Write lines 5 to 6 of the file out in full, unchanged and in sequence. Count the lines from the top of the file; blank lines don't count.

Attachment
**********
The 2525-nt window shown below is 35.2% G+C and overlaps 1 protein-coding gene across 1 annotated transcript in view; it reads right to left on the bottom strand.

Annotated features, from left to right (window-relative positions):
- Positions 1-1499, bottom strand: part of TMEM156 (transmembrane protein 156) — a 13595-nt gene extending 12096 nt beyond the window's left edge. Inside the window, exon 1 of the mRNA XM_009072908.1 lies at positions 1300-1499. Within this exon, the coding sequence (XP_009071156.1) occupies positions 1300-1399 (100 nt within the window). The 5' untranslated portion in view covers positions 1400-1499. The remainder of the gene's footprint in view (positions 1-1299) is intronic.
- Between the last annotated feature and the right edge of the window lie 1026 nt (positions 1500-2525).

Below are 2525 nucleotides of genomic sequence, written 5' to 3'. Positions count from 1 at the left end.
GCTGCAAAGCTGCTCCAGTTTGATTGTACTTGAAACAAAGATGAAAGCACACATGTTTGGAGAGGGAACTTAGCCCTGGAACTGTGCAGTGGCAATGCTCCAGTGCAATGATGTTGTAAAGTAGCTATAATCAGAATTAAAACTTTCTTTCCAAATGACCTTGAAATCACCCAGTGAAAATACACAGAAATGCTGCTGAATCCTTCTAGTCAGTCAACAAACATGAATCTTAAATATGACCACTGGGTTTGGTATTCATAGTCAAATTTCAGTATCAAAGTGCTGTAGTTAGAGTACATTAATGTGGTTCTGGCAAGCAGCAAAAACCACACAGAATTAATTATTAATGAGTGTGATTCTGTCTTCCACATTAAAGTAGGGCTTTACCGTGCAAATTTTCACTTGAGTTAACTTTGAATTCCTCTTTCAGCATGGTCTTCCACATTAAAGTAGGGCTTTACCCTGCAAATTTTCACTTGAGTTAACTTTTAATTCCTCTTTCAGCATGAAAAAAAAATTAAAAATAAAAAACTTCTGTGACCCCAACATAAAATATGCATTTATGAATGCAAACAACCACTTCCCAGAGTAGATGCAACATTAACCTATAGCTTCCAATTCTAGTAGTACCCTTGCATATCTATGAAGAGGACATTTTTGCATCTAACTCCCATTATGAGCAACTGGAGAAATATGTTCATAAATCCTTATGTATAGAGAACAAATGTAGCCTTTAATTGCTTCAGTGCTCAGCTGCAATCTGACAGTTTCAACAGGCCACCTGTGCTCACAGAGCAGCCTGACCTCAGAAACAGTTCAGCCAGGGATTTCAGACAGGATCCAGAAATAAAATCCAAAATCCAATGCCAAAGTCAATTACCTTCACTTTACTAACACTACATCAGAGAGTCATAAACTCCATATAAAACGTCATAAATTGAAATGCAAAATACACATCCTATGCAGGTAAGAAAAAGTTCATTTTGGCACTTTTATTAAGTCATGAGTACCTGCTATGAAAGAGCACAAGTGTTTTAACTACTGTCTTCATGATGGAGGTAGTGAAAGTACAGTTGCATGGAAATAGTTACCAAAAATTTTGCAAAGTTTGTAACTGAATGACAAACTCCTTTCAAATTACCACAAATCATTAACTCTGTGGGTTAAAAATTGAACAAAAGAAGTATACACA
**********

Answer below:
Below are 2525 nucleotides of genomic sequence, written 5' to 3'. Positions count from 1 at the left end.
GCTGCAAAGCTGCTCCAGTTTGATTGTACTTGAAACAAAGATGAAAGCACACATGTTTGGAGAGGGAACTTAGCCCTGGAACTGTGCAGTGGCAATGCTCCAGTGCAATGATGTTGTAAAGTAGCTATAATCAGAATTAAAACTTTCTTTCCAAATGACCTTGAAATCACCCAGTGAAAATACACAGAAATGCTGCTGAATCCTTCTAGTCAGTCAACAAACATGAATCTTAAATATGACCACTGGGTTTGGTATTCATAGTCAAATTTCAGTATCAAAGTGCTGTAGTTAGAGTACATTAATGTGGTTCTGGCAAGCAGCAAAAACCACACAGAATTAATTATTAATGAGTGTGATTCTGTCTTCCACATTAAAGTAGGGCTTTACCGTGCAAATTTTCACTTGAGTTAACTTTGAATTCCTCTTTCAGCATGGTCTTCCACATTAAAGTAGGGCTTTACCCTGCAAATTTTCACTTGAGTTAACTTTTAATTCCTCTTTCAGCATGAAAAAAAAATTAAAAATAAAAAACTTCTGTGACCCCAACATAAAATATGCATTTATGAATGCAAACAACCACTTCCCAGAGTAGATGCAACATTAACCTATAGCTTCCAATTCTAGTAGTACCCTTGCATATCTATGAAGAGGACATTTTTGCATCTAACTCCCATTATGAGCAACTGGAGAAATATGTTCATAAATCCTTATGTATAGAGAACAAATGTAGCCTTTAATTGCTTCAGTGCTCAGCTGCAATCTGACAGTTTCAACAGGCCACCTGTGCTCACAGAGCAGCCTGACCTCAGAAACAGTTCAGCCAGGGATTTCAGACAGGATCCAGAAATAAAATCCAAAATCCAATGCCAAAGTCAATTACCTTCACTTTACTAACACTACATCAGAGAGTCATAAACTCCATATAAAACGTCATAAATTGAAATGCAAAATACACATCCTATGCAGGTAAGAAAAAGTTCATTTTGGCACTTTTATTAAGTCATGAGTACCTGCTATGAAAGAGCACAAGTGTTTTAACTACTGTCTTCATGATGGAGGTAGTGAAAGTACAGTTGCATGGAAATAGTTACCAAAAATTTTGCAAAGTTTGTAACTGAATGACAAACTCCTTTCAAATTACCACAAATCATTAACTCTGTGGGTTAAAAATTGAACAAAAGAAGTATACACA